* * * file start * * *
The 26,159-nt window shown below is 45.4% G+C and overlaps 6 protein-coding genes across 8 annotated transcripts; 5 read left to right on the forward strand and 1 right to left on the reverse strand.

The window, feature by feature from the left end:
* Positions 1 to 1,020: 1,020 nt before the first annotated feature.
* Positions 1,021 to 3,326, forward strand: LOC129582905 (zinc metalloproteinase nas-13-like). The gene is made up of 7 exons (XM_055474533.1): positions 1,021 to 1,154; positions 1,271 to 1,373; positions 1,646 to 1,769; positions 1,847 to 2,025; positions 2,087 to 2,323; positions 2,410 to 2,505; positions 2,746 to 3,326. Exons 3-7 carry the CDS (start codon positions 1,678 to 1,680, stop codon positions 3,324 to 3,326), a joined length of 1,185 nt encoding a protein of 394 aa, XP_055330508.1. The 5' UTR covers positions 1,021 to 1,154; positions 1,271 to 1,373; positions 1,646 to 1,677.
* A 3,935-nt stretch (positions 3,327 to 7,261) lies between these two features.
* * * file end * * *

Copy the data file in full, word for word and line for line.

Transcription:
The 26,159-nt window shown below is 45.4% G+C and overlaps 6 protein-coding genes across 8 annotated transcripts; 5 read left to right on the forward strand and 1 right to left on the reverse strand.

The window, feature by feature from the left end:
* Positions 1 to 1,020: 1,020 nt before the first annotated feature.
* Positions 1,021 to 3,326, forward strand: LOC129582905 (zinc metalloproteinase nas-13-like). The gene is made up of 7 exons (XM_055474533.1): positions 1,021 to 1,154; positions 1,271 to 1,373; positions 1,646 to 1,769; positions 1,847 to 2,025; positions 2,087 to 2,323; positions 2,410 to 2,505; positions 2,746 to 3,326. Exons 3-7 carry the CDS (start codon positions 1,678 to 1,680, stop codon positions 3,324 to 3,326), a joined length of 1,185 nt encoding a protein of 394 aa, XP_055330508.1. The 5' UTR covers positions 1,021 to 1,154; positions 1,271 to 1,373; positions 1,646 to 1,677.
* A 3,935-nt stretch (positions 3,327 to 7,261) lies between these two features.